Memories lift spirits of Tigers great Horton

Detroit Tigers

DETROIT — Willie Horton has had easier years. The former Tigers great lost his good friend and former teammate Al Kaline in April, and 1968 World Series opponents Lou Brock and Bob Gibson in recent weeks. He had to watch this Tigers season from afar, missing out on talks with

DETROIT — Willie Horton has had easier years. The former Tigers great lost his good friend and former teammate Al Kaline in April, and 1968 World Series opponents Lou Brock and Bob Gibson in recent weeks. He had to watch this Tigers season from afar, missing out on talks with this generation of players, and hasn’t gone far from home due to the COVID-19 pandemic.

“I came from Spring Training to my house, and I’ve felt like I’ve been in the backyard [ever since],” Horton said this week.

And yet, as the former slugger and Detroit icon celebrates his 78th birthday on Sunday, he says he has a lot to be thankful for — besides Willie Horton Day in Michigan. He has memories of friends and family that keeps the spirit alive.

“It’s tough, but I thank God for the great memories,” Horton said. “Through hope and love, all we’ve got is great memories. The great memories are what keep me going They’re gone, as in you don’t see them, but I look at them and I remember great times.”

He has optimism in the young talent the Tigers have put together, and hope that the toughest times are past as they try to claw back into contention and embark on a managerial search.

“We’re going to turn this stuff around,” said Horton, who just finished his 19th season as a special assistant in the Tigers’ front office. “I’ve seen these kids get beat up for three years, now they’re going to start winning. I think fans are going to be really proud of our team. I just hope we stay focused going about it the right way.”

Just as encouraging for someone who has been a cleanup hitter in the Detroit community for more than two decades, Horton sees young people taking an active role in the city, its future and its treatment of people of all races and backgrounds.

“I tell my wife what this day means to me. When I see young people out there, that’s what it means to me,” Horton said. “We’re tired of all this nonsense. We need a world that’s fair right now. If we don’t come together now, we’re never going to.”

Horton’s birthday has been honored in Michigan since 2004, when then-governor Jennifer Granholm signed a bill from the Michigan legislature declaring Willie Horton Day. He was just the fourth Michigan citizen to have a day named for him in the state, and the first since civil rights pioneer Rosa Parks.

The honor obviously celebrates his 18-year Major League career, including 15 seasons with his hometown team, and a 1968 World Series title for which his throw from left field to retire Brock in Game 5 proved crucial. But the honor also celebrates a life dedicated to the city, from his attempt to quiet the violence of the Detroit riots in ’67 to his later involvement with the United Way, Boys and Girls Clubs, Meals on Wheels and the military.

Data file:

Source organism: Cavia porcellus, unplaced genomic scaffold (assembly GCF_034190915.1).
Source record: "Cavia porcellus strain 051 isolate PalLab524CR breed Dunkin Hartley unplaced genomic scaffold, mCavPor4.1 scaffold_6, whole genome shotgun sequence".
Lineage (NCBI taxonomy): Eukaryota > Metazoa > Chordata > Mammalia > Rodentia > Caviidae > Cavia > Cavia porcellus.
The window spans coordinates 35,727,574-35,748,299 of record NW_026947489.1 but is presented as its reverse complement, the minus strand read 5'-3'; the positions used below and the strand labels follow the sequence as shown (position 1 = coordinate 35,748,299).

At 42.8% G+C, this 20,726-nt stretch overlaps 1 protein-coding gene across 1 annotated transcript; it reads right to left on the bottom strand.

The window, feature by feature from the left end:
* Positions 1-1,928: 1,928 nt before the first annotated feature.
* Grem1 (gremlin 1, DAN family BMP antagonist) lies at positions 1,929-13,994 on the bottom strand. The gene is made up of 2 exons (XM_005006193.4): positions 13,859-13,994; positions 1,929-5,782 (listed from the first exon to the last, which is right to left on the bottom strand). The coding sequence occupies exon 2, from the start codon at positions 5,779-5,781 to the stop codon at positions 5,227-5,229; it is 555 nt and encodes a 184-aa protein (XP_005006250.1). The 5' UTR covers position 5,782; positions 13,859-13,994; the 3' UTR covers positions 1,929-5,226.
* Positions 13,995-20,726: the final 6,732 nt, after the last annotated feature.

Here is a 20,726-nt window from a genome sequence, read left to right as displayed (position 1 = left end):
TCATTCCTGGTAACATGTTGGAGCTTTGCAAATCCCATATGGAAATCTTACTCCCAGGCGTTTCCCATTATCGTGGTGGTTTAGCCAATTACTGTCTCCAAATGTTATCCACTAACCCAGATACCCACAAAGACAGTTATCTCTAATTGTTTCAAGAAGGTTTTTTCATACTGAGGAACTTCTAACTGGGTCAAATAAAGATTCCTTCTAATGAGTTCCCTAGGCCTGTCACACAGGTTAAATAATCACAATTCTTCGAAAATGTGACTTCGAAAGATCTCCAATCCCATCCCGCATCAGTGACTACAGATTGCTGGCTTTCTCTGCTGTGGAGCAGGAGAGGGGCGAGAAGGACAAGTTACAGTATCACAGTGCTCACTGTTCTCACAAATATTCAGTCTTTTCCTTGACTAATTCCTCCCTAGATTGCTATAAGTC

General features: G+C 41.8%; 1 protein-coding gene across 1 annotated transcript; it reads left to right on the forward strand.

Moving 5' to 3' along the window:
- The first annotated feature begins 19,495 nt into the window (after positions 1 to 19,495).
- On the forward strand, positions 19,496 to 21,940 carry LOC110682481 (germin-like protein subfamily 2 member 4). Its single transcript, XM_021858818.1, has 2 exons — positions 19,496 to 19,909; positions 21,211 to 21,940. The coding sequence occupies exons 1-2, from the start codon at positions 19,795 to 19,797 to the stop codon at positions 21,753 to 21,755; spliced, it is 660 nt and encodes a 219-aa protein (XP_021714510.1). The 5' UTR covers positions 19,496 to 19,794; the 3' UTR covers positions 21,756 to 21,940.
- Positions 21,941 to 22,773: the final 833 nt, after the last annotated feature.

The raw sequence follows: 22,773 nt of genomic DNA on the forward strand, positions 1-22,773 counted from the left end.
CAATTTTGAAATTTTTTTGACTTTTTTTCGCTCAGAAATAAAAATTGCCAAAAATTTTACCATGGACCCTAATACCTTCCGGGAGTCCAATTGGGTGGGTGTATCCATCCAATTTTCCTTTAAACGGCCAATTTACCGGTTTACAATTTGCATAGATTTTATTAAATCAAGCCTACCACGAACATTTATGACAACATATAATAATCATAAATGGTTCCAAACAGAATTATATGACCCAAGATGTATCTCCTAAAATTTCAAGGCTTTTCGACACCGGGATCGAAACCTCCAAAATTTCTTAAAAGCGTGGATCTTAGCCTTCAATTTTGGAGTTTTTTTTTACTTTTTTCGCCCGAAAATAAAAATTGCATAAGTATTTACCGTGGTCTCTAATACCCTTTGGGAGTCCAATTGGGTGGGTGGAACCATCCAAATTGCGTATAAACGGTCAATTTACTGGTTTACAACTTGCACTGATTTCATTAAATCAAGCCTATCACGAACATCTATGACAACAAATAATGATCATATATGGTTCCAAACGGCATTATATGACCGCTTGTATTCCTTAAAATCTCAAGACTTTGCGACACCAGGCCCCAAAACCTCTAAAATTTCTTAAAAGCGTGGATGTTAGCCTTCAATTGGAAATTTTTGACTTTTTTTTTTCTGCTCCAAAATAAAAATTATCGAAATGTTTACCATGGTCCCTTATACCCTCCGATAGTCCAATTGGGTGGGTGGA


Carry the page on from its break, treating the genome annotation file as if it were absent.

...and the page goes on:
Horton is the only Tiger with a statue at Comerica Park, and to have his number retired on the outfield wall without being in the Baseball Hall of Fame. Lou Whitaker will join him in the latter category when his number is eventually unveiled; the ceremony was set for this summer before the COVID-19 pandemic delayed it.

Horton’s work with the Tigers for the last two decades allowed him to forge a close bond with Kaline, even stronger than they enjoyed as teammates. Horton helped save Kaline from a life-threatening situation after Kaline collided with Jim Northrup in the outfield in a 1970 game at Milwaukee, preventing Kaline from choking on his tongue.

Horton still bears Kaline’s teeth marks on his right wrist.

“I got the best autograph from him,” Horton said.

As a player, Horton remembers Kaline as a quiet leader. As a colleague, he became much more, which made Kaline’s passing even tougher to take.

“It [had] been a blessing to see him enjoy his life and see him reach out to young players,” Horton said.

Now, more than ever, Horton’s connection with the next generation of Tigers players is crucial, to let them know what the greats before them endured. Next year will mark the 60th anniversary of Horton’s signing with the Tigers after his legendary career at Detroit Northwestern High School. He still remembers his first Spring Training in Lakeland, Fla., where he had to walk from the bus station to Tigertown because no taxi cab would pick him up because of his skin color. Teammates Jake Wood and Gates Brown helped him through that camp, he said. Horton later brought Wood, a former Tigers second baseman, back to Lakeland to visit Spring Training in recent years.

Horton plans to be back in Spring Training in February. The memories won’t be far behind.

“These kids probably see me in Spring Training talking to myself,” Horton said, laughing.

Jason Beck has covered the Tigers for MLB.com since 2002. Read Beck’s Blog and follow him on Twitter @beckjason.

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